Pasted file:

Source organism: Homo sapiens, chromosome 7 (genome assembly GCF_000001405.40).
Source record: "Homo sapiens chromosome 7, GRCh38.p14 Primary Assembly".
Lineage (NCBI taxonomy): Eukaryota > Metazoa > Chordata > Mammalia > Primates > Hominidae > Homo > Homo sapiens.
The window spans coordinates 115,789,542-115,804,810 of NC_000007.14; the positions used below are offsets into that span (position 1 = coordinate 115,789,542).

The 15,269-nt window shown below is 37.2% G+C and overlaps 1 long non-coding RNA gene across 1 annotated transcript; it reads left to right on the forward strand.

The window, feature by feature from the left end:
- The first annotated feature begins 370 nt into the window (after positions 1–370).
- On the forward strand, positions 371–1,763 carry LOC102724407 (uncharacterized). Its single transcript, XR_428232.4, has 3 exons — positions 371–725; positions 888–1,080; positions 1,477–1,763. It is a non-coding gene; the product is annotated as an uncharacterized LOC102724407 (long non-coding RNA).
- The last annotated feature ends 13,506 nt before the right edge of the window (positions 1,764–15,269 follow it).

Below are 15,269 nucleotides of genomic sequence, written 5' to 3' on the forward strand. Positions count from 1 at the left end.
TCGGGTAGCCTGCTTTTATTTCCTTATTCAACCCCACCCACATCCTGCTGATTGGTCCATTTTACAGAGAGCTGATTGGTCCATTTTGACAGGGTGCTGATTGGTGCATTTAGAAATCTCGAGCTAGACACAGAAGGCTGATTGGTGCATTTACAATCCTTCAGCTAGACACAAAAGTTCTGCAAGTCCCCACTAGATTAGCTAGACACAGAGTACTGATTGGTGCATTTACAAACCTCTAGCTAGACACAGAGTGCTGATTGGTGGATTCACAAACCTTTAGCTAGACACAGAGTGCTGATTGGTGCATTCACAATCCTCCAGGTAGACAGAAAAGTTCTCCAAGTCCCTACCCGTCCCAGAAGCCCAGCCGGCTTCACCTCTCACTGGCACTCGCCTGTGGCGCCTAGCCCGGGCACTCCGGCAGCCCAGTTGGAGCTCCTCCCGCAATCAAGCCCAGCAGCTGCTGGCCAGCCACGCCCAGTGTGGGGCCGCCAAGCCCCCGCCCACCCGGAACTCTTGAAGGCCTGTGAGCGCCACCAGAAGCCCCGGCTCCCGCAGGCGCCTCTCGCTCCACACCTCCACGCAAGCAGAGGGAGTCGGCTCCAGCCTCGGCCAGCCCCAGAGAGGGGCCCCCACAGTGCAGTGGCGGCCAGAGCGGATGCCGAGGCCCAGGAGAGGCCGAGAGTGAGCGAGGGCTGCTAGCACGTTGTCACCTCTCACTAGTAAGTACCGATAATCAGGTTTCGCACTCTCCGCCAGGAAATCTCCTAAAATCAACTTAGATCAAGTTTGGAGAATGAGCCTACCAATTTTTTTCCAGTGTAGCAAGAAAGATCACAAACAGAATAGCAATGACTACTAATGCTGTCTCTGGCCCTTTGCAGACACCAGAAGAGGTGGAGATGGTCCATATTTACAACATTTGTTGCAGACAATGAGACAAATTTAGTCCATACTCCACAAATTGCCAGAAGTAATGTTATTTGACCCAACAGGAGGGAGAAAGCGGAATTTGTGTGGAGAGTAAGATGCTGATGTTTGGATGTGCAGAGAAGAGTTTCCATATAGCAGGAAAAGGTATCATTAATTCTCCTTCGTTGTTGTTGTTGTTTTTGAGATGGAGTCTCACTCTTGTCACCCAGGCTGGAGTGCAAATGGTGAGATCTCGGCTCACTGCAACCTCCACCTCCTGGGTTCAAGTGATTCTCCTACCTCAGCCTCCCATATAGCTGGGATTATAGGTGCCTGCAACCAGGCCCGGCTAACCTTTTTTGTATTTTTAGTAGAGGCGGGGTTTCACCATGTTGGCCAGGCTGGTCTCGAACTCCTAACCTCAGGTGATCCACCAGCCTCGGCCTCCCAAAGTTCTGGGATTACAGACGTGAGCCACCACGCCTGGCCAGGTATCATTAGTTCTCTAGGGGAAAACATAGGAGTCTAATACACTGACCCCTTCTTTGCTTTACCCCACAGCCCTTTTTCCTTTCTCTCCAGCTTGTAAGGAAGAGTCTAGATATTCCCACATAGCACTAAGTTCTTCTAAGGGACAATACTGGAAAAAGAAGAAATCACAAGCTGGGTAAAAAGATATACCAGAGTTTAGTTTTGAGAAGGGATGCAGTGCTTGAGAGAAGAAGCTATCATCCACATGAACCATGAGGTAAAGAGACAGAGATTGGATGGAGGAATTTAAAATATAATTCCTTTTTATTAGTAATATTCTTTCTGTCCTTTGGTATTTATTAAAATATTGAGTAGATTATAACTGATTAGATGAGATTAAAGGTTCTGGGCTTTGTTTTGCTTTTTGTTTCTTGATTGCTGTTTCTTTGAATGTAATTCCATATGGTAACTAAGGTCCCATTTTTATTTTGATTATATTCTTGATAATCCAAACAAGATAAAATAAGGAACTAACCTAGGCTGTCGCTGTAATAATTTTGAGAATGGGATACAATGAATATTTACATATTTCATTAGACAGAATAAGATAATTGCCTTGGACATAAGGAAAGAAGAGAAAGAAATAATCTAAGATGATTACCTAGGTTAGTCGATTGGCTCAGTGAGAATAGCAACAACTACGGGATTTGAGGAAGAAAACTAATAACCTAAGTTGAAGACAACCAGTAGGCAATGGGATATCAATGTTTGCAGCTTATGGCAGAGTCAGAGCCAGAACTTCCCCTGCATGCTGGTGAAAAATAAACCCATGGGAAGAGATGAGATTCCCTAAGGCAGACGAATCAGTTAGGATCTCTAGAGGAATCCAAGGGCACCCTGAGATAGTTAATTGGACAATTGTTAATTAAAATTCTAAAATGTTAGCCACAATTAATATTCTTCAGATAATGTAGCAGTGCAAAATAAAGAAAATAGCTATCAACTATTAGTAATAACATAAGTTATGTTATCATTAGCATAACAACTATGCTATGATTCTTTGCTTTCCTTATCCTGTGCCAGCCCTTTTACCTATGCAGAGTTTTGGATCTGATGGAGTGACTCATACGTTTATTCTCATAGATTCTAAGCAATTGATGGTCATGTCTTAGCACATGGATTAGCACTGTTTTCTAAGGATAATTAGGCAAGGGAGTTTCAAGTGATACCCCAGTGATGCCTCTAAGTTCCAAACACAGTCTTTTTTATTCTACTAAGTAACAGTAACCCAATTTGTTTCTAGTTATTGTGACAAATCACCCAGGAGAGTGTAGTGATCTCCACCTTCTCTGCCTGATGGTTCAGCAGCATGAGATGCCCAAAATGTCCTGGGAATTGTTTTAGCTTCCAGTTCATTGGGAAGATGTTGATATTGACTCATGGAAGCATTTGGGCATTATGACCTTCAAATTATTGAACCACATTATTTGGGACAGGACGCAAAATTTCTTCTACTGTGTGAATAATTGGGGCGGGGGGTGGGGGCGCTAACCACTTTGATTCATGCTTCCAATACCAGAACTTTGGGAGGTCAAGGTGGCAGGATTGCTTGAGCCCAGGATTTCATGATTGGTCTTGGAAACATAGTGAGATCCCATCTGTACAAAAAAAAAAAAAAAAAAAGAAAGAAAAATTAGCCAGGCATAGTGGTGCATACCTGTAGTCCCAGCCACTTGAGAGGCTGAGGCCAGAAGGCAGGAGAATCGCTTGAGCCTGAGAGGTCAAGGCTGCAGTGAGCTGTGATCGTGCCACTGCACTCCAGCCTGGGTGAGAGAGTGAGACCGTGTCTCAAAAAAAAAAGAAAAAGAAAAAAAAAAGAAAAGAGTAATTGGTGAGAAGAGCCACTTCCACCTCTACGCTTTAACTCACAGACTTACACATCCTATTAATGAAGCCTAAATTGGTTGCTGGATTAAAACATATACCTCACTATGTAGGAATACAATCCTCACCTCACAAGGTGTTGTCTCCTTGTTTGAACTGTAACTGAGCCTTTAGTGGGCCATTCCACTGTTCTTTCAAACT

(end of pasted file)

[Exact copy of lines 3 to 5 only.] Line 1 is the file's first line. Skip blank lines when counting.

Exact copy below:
Lineage (NCBI taxonomy): Eukaryota > Metazoa > Chordata > Mammalia > Primates > Hominidae > Homo > Homo sapiens.
The window spans coordinates 115,789,542-115,804,810 of NC_000007.14; the positions used below are offsets into that span (position 1 = coordinate 115,789,542).

The 15,269-nt window shown below is 37.2% G+C and overlaps 1 long non-coding RNA gene across 1 annotated transcript; it reads left to right on the forward strand.